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I'm struggling with naming protocols in Objective-C. For example:

I have a protocol called Command. I have an abstract class that implements Command that is a base class for my concrete Commands.

I believe it is possible to call both the protocol and the base class 'Command' but this is confusing and will cause import clashes if I need to reference the protocol in an implementation. I also understand that in Objective C, using a prefix to denote a protocol is bad form. Some examples use 'ing' added to the end, but in this instance that makes no sense. Calling the abstract class 'CommandBase' seems wrong as well.

So how should I name them?

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3 Answers 3

up vote 10 down vote accepted

I would suggest that in your case it is not necessarily bad to name your protocol and the base class the same thing, as your class is the principal expression of the protocol (such as with NSObject).

From Apple's Coding Guidelines for Cocoa: Code Naming Basics:

Some protocols group a number of unrelated methods (rather than create several separate small protocols). These protocols tend to be associated with a class that is the principal expression of the protocol. In these cases, the convention is to give the protocol the same name as the class. An example of this sort of protocol is the NSObject protocol. This protocol groups methods that you can use to query any object about its position in the class hierarchy, to make it invoke specific methods, and to increment or decrement its reference count. Because the NSObject class provides the primary expression of these methods, the protocol is named after the class.

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So given that I can't put the protocol in a file of the same name, should the protocol reside in the header of the abstract class? –  Pedr Sep 20 '11 at 10:56
    
One answer is here: stackoverflow.com/questions/958289/… –  Pedr Sep 20 '11 at 11:08
    
@1ndivisible: Yes, define the protocol at the top of your abstract class' header file. To use the same boring example as in my answer, take a look at the header file for NSObject - it actually defines a number of protocols in its header file, but the principal is the same for any abstract base class that implements a protocol in this way. –  Stuart Sep 20 '11 at 11:46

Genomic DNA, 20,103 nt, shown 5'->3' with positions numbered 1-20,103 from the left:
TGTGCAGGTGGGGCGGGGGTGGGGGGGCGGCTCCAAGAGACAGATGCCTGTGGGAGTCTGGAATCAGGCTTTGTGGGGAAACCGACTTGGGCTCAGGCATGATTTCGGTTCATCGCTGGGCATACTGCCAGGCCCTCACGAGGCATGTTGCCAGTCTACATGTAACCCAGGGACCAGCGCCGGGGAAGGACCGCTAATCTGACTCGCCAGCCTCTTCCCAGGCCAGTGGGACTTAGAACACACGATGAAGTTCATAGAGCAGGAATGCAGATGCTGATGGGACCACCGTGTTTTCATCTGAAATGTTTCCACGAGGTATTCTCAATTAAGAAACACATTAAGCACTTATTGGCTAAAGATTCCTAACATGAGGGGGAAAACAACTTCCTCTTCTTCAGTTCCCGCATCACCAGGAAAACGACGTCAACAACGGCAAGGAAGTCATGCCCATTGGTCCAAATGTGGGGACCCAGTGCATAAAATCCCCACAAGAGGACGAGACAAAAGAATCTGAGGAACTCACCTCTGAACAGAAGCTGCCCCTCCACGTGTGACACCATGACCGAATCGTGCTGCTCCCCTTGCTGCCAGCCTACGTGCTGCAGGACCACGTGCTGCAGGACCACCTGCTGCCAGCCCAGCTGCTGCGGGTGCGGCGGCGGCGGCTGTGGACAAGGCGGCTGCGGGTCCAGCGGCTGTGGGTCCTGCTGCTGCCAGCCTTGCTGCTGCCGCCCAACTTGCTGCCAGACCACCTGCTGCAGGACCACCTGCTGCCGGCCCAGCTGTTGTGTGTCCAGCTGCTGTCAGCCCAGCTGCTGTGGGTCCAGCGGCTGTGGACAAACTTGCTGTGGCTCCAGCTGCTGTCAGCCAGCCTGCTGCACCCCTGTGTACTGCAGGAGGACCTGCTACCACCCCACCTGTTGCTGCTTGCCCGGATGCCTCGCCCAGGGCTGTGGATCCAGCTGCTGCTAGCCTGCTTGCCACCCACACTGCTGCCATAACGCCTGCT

Thanks. I have a number of protocols that are shared amongst a set of framework classes. They don't particularly belong to any classes but are used amongst them. Would you say it would be acceptable to place the protocols together in a separate header file? –  Pedr Sep 20 '11 at 12:44
    
@1ndivisible: Generally speaking, I wouldn't do that since it breaks encapsulation to some degree. It might not cause any problems for your code, but I would say that it's best to keep them separate and import only the ones you need into a given framework class. I'd only define them all in the same place if they are either all related (e.g. protocols for an object and its delegate), or if a base class implements the methods for a variety of protocols (in which case I'd define them inside that base class' header). –  Stuart Sep 20 '11 at 14:18

All covered in Apple's Coding Guidelines For Cocoa in the section Code Naming Basics.

The author states:

Protocols should be named according to how they group behaviors:

Most protocols group related methods that aren’t associated with any class in particular. This type of protocol should be named so that the protocol won’t be confused with a class. A common convention is to use a gerund (“...ing”) form:

NSLocking - Good.

NSLock - Poor (seems like a name for a class).

Some protocols group a number of unrelated methods (rather than create several separate small protocols). These protocols tend to be associated with a class that is the principal expression of the protocol. In these cases, the convention is to give the protocol the same name as the class.

An example of this sort of protocol is the NSObject protocol. This protocol groups methods that you can use to query any object about its position in the class hierarchy, to make it invoke specific methods, and to increment or decrement its reference count. Because the NSObject class provides the primary expression of these methods, the protocol is named after the class.

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if you will see predefine protocal of uitableview, NSUrlconnection then u will get the name of protocal just like UItabaleviewDelegate and NSUrlconnectionDelegate. ........

Then you can undertand easy which delegate is belong from which class

So u can use your classnameDelegate as protocal name ....thanks

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(-1) The question is not regarding a delegate protocol. In the examples you cite (UITableView & NSURLConnection) the associated protocols are implemented by a delegate object - a different object that conforms to the delegate protocol. The question is about a protocol that defines behaviour in an abstract base class, for which the methods are implemented by the base class itself (or the concrete subclasses). For this situation the <ClassName>Delegate protocol naming convention does not apply. –  Stuart Mar 15 at 15:46

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